Guilt is an often-overlooked emotion when it comes to divorce, but the damage it wreaks on your mental health, your property settlement, how you parent and your ability move forward can be profound. In this blog Jane Miller, TGB partner and accredited family law specialist, shares her own very personal story of Divorce Guilt and offers tips on how you can beat it.
Divorce Guilt is a real thing.
Standing in an iconic red telephone box on a grey London street I nervously dialled the number of my childhood home in Australia. My throat was dry, my heart pounding, but it was time to face the music. As my mum answered I drew a deep breath and asked that she fetch my dad to join the conversation.
I then delivered the news that I had concealed from my family and friends back home – two weeks earlier, on the other side of the world, my marriage had come to an end. I felt many emotions in that little red phone box, including grief and sadness, but also overwhelming shame and guilt.
I felt a responsibility that my decisions around my marriage would cause my family unnecessary anguish, a burden that was already weighing very heavily in relation to the profound upheaval and pain my husband was experiencing.
My shame was so intense that I couldn’t stop apologising. I uttered “I’m so sorry” many times and to many people, but this did not cure the unstoppable shame and guilt. I felt like I was a bad person.
Many years later, and having moved forward with my life, I can see that I was in fact experiencing “Divorce Guilt”, a phenomenon that I now observe in my day-to-day work as a family lawyer.
Divorce Guilt can manifest itself in many ways, including:
· Feeling bad for making the decision to end an unhappy marriage;
· Believing you are at fault for your spouse not wanting to stay married to you;
· Thinking you have failed your children because you have “broken” their family;
· Believing you are not a person of your word, because you will not be continuing with a vow made “ ’til death do us part”;
· Feeling like a failure;
· Thinking you are worthless.
Within the legal context, I see Divorce Guilt manifest itself when separating couples address their legal issues. This can include:
· A person not asserting their rights for property settlement, and even forgoing significant financial entitlements in an attempt to ease Divorce Guilt;
· Not taking a firm stand against the other parent when they make poor parenting decisions;
· Feeling so burdened by shame that it impairs their ability to make decisions, and take proactive steps to resolve the legal aspects of divorce, causing the matter to become drawn out;
· Always prioritising the feelings of the other person over self-interest or, sometimes, even over the interests of the children.
Because of this, Divorce Guilt can significantly undermine whether a legal process or outcome is fair to both parties and whether the result is right for the children. It is therefore critical that anyone suffering from Divorce Guilt take active steps to deal with those emotions so the whole family unit can heal and move forward.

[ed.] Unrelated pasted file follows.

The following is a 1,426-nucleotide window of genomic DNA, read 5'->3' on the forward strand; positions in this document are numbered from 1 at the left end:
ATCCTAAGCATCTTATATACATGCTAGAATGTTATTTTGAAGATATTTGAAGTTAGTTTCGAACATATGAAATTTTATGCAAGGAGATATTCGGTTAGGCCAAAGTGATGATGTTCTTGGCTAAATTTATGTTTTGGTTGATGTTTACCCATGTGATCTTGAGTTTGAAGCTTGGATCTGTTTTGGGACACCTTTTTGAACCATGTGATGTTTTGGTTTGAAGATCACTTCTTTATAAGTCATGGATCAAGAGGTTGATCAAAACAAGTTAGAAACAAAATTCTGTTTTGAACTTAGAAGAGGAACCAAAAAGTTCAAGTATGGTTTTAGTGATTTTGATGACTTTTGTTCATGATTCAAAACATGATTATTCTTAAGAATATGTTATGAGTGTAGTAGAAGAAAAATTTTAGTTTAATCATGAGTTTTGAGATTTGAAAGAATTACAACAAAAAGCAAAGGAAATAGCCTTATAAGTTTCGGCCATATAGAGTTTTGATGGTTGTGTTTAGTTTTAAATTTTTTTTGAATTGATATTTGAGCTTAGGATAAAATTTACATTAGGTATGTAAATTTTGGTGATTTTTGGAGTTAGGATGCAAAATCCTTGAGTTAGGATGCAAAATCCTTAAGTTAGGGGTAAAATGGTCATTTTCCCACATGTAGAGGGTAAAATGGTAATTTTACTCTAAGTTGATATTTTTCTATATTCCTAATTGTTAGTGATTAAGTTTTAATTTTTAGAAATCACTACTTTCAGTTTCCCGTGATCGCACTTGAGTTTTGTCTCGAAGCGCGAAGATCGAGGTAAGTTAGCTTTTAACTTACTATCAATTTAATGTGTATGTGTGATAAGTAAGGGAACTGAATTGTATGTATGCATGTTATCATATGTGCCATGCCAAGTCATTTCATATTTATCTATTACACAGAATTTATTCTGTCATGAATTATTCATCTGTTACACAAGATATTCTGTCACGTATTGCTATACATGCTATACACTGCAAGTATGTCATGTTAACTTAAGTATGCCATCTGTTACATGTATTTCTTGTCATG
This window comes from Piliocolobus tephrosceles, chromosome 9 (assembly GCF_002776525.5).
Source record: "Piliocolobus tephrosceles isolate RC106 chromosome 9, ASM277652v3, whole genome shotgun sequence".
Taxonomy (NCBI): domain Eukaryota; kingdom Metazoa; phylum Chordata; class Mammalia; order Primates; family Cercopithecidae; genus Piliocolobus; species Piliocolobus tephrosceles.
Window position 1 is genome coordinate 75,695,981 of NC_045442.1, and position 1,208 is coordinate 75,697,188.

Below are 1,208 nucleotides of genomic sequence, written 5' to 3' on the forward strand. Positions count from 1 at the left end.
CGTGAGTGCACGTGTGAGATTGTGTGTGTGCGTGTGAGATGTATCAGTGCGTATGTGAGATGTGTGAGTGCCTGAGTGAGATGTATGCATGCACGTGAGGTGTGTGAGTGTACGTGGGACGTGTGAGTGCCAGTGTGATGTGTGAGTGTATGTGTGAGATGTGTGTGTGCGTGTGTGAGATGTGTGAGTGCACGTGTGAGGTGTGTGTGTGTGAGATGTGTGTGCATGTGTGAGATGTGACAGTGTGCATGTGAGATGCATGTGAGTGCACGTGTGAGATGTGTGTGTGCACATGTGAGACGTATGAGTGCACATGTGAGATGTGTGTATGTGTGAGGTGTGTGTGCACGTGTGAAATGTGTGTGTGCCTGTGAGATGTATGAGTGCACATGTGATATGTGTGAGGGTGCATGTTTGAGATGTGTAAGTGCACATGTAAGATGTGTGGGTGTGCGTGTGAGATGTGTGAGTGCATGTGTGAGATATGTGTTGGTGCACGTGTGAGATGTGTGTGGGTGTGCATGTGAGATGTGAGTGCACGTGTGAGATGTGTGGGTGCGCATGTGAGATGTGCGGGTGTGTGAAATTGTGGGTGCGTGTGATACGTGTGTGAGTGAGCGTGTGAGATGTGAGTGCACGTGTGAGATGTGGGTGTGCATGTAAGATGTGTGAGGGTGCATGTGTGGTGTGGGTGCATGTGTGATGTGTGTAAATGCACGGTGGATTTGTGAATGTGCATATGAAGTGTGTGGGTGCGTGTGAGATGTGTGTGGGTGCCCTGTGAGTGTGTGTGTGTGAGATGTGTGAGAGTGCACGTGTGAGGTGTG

Tips for overcoming Divorce Guilt include:
· Give yourself permission to be at peace with the end of your relationship. This could include mantras such as, “I am at peace with the decisions I have made” and “I give myself permission to heal from this situation”.
· Check-in as to whether you objectively have something to be sorry for, or are you taking responsibility for situations that aren’t yours to shoulder? It might help to talk this through with a counsellor or support person. If you do feel that you are genuinely remorseful for your decisions or actions, then forgive yourself and move forward;
· Be kind to yourself. Don’t let the negative self-talk take hold, and replace it with a compassionate approach. It also helps to spend time with the people that make you feel good about yourself and avoid people that bring you down;
· If you feel that you have failed your children because of your divorce, be careful of guilt-driven parenting which can impact leniency, competitiveness and rapport with the other parent, to name just a few. Often the best thing that we as parents can do for our children is to nurture our own emotional health, and therefore shedding your guilt is in your child’s interests.
· Recognise that guilt is a useless emotion. It doesn’t serve anyone or any helpful purpose, so be aware that it doesn’t belong in your life. You could have a private ceremony where you actively release the guilt in a way that is meaningful to you;
· Seek the support of a counsellor, psychologist or psychiatrist where necessary as this is likely to improve the fight against Divorce Guilt and help you process your emotions quicker.
Thankfully I no longer shoulder the shame and guilt which I did 15 years ago, and I am at peace with the decisions I made at the time. I strongly urge people facing divorce to assess their levels of shame and guilt, and take positive steps to become free of this burden. Doing so will allow you to move forward in your life and be a happier, healthier person and parent.